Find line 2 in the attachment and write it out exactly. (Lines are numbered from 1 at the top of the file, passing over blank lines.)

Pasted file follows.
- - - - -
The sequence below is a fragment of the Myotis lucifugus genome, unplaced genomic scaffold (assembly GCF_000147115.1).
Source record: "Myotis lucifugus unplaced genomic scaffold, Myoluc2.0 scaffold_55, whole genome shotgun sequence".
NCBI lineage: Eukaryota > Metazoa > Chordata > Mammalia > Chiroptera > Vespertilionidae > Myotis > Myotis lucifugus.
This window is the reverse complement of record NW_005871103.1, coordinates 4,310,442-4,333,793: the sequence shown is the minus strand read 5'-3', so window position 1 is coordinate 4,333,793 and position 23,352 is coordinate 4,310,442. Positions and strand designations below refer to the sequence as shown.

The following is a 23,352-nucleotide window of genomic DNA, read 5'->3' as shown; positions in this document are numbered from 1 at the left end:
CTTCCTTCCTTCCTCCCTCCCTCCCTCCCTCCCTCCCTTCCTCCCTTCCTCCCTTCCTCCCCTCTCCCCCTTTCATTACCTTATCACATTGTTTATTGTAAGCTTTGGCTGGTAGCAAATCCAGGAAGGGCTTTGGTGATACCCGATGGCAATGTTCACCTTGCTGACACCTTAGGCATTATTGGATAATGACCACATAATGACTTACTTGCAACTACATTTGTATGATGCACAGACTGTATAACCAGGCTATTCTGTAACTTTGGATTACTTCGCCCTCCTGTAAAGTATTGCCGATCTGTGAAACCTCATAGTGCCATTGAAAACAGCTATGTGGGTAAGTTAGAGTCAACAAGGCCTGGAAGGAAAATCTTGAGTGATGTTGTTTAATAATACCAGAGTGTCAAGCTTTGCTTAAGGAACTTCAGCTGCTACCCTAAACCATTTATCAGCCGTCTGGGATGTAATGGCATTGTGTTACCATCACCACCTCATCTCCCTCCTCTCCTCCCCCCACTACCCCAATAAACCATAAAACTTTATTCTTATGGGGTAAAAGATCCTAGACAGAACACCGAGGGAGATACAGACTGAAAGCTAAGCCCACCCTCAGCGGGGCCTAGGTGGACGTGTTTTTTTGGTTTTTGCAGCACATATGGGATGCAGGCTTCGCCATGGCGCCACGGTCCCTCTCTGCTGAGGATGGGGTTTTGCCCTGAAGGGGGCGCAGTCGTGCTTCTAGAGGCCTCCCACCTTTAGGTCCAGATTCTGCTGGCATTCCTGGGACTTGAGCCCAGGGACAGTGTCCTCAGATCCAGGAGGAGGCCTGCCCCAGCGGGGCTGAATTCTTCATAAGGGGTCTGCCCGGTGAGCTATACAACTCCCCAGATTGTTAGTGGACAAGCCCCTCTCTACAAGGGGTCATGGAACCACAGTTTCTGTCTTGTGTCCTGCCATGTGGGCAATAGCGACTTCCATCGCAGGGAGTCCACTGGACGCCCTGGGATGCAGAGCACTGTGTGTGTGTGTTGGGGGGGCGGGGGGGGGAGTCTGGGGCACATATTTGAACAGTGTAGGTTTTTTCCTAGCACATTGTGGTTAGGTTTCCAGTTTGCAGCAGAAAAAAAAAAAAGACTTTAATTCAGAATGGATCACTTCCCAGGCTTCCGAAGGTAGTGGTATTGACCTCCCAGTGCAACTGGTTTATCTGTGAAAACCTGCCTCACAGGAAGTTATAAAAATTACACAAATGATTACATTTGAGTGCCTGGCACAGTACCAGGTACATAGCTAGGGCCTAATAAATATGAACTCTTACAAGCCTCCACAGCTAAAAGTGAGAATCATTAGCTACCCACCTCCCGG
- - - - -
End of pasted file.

Source record: "Myotis lucifugus unplaced genomic scaffold, Myoluc2.0 scaffold_55, whole genome shotgun sequence".